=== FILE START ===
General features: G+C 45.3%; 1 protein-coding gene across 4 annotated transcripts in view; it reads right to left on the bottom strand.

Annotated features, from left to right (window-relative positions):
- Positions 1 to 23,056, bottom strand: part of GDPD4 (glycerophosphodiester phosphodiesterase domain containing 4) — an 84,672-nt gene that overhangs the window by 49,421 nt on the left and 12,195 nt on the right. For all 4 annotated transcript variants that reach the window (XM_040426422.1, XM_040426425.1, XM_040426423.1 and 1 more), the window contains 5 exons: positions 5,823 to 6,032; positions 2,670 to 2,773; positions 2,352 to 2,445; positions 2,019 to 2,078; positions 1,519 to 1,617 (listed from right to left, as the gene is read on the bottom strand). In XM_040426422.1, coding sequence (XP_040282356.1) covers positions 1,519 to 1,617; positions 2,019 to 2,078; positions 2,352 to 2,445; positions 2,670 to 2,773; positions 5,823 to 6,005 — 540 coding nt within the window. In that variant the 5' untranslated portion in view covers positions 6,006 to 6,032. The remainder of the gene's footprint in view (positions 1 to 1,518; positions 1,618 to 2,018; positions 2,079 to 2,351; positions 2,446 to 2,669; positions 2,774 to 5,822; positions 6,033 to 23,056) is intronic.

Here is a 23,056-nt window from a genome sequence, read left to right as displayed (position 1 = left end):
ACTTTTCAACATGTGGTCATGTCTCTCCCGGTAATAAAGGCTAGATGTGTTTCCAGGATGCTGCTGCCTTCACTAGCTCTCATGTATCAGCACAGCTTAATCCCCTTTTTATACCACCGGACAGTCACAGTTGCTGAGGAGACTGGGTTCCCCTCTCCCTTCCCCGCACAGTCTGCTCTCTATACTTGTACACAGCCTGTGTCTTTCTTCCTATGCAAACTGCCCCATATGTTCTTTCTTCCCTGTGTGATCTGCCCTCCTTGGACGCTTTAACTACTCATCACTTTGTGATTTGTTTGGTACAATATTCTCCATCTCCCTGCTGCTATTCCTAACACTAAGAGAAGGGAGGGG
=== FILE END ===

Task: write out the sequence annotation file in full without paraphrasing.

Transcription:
General features: G+C 45.3%; 1 protein-coding gene across 4 annotated transcripts in view; it reads right to left on the bottom strand.

Annotated features, from left to right (window-relative positions):
- Positions 1 to 23,056, bottom strand: part of GDPD4 (glycerophosphodiester phosphodiesterase domain containing 4) — an 84,672-nt gene that overhangs the window by 49,421 nt on the left and 12,195 nt on the right. For all 4 annotated transcript variants that reach the window (XM_040426422.1, XM_040426425.1, XM_040426423.1 and 1 more), the window contains 5 exons: positions 5,823 to 6,032; positions 2,670 to 2,773; positions 2,352 to 2,445; positions 2,019 to 2,078; positions 1,519 to 1,617 (listed from right to left, as the gene is read on the bottom strand). In XM_040426422.1, coding sequence (XP_040282356.1) covers positions 1,519 to 1,617; positions 2,019 to 2,078; positions 2,352 to 2,445; positions 2,670 to 2,773; positions 5,823 to 6,005 — 540 coding nt within the window. In that variant the 5' untranslated portion in view covers positions 6,006 to 6,032. The remainder of the gene's footprint in view (positions 1 to 1,518; positions 1,618 to 2,018; positions 2,079 to 2,351; positions 2,446 to 2,669; positions 2,774 to 5,822; positions 6,033 to 23,056) is intronic.

Here is a 23,056-nt window from a genome sequence, read left to right as displayed (position 1 = left end):
ACTTTTCAACATGTGGTCATGTCTCTCCCGGTAATAAAGGCTAGATGTGTTTCCAGGATGCTGCTGCCTTCACTAGCTCTCATGTATCAGCACAGCTTAATCCCCTTTTTATACCACCGGACAGTCACAGTTGCTGAGGAGACTGGGTTCCCCTCTCCCTTCCCCGCACAGTCTGCTCTCTATACTTGTACACAGCCTGTGTCTTTCTTCCTATGCAAACTGCCCCATATGTTCTTTCTTCCCTGTGTGATCTGCCCTCCTTGGACGCTTTAACTACTCATCACTTTGTGATTTGTTTGGTACAATATTCTCCATCTCCCTGCTGCTATTCCTAACACTAAGAGAAGGGAGGGG